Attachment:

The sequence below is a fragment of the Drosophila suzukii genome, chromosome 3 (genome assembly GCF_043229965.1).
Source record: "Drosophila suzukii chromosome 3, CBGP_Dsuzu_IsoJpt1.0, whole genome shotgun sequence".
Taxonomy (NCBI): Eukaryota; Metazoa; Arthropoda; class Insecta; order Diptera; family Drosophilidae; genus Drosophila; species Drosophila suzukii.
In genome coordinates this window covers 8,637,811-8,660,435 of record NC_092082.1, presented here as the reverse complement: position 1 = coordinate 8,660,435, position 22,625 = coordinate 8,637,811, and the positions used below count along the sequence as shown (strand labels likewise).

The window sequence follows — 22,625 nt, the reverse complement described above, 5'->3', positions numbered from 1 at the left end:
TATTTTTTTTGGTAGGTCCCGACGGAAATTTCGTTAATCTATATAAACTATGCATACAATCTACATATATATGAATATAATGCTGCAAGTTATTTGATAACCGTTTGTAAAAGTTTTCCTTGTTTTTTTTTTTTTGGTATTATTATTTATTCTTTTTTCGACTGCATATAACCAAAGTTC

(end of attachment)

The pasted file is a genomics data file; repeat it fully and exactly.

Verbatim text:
The sequence below is a fragment of the Drosophila suzukii genome, chromosome 3 (genome assembly GCF_043229965.1).
Source record: "Drosophila suzukii chromosome 3, CBGP_Dsuzu_IsoJpt1.0, whole genome shotgun sequence".
Taxonomy (NCBI): Eukaryota; Metazoa; Arthropoda; class Insecta; order Diptera; family Drosophilidae; genus Drosophila; species Drosophila suzukii.
In genome coordinates this window covers 8,637,811-8,660,435 of record NC_092082.1, presented here as the reverse complement: position 1 = coordinate 8,660,435, position 22,625 = coordinate 8,637,811, and the positions used below count along the sequence as shown (strand labels likewise).

The window sequence follows — 22,625 nt, the reverse complement described above, 5'->3', positions numbered from 1 at the left end:
TATTTTTTTTGGTAGGTCCCGACGGAAATTTCGTTAATCTATATAAACTATGCATACAATCTACATATATATGAATATAATGCTGCAAGTTATTTGATAACCGTTTGTAAAAGTTTTCCTTGTTTTTTTTTTTTTGGTATTATTATTTATTCTTTTTTCGACTGCATATAACCAAAGTTC